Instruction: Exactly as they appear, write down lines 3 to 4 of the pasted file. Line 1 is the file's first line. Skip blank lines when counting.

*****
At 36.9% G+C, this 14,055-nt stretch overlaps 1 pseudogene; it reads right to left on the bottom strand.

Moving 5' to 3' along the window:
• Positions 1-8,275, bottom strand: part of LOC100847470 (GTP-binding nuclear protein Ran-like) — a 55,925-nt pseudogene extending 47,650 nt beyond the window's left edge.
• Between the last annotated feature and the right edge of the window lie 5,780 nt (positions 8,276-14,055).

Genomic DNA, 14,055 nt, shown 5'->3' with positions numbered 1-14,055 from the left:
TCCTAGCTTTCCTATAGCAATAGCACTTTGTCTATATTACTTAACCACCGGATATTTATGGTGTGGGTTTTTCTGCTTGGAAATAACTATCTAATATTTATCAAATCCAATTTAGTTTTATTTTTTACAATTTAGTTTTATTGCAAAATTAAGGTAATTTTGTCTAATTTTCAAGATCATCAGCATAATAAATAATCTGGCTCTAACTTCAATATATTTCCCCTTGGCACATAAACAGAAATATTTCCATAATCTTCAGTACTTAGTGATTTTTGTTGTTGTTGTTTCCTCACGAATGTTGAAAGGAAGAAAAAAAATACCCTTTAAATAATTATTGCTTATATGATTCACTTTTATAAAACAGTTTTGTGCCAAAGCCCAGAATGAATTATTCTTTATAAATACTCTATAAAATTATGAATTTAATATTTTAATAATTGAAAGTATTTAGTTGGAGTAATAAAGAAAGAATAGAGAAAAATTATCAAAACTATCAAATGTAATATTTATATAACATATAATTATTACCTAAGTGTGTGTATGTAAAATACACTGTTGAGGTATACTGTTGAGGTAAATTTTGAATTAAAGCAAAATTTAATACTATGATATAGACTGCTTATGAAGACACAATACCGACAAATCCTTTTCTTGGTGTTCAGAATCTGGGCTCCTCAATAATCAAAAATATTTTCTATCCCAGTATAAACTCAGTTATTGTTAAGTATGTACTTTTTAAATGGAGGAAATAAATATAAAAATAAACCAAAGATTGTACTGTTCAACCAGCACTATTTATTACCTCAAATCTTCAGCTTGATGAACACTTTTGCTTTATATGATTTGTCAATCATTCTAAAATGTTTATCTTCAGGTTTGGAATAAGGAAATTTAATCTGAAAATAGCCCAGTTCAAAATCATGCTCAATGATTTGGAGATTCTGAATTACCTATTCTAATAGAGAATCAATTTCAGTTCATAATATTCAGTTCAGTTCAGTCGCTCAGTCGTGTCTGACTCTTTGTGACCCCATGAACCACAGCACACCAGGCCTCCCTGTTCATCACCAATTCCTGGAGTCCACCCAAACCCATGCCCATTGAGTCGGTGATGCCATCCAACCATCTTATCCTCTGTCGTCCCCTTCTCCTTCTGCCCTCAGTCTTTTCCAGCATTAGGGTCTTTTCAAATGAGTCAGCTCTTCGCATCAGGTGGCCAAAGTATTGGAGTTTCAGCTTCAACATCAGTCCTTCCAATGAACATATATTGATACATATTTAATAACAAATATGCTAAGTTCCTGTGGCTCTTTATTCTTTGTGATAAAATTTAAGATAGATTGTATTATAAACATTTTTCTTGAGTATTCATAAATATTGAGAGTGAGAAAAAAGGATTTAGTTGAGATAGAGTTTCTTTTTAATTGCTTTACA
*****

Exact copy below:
• Positions 1-8,275, bottom strand: part of LOC100847470 (GTP-binding nuclear protein Ran-like) — a 55,925-nt pseudogene extending 47,650 nt beyond the window's left edge.
• Between the last annotated feature and the right edge of the window lie 5,780 nt (positions 8,276-14,055).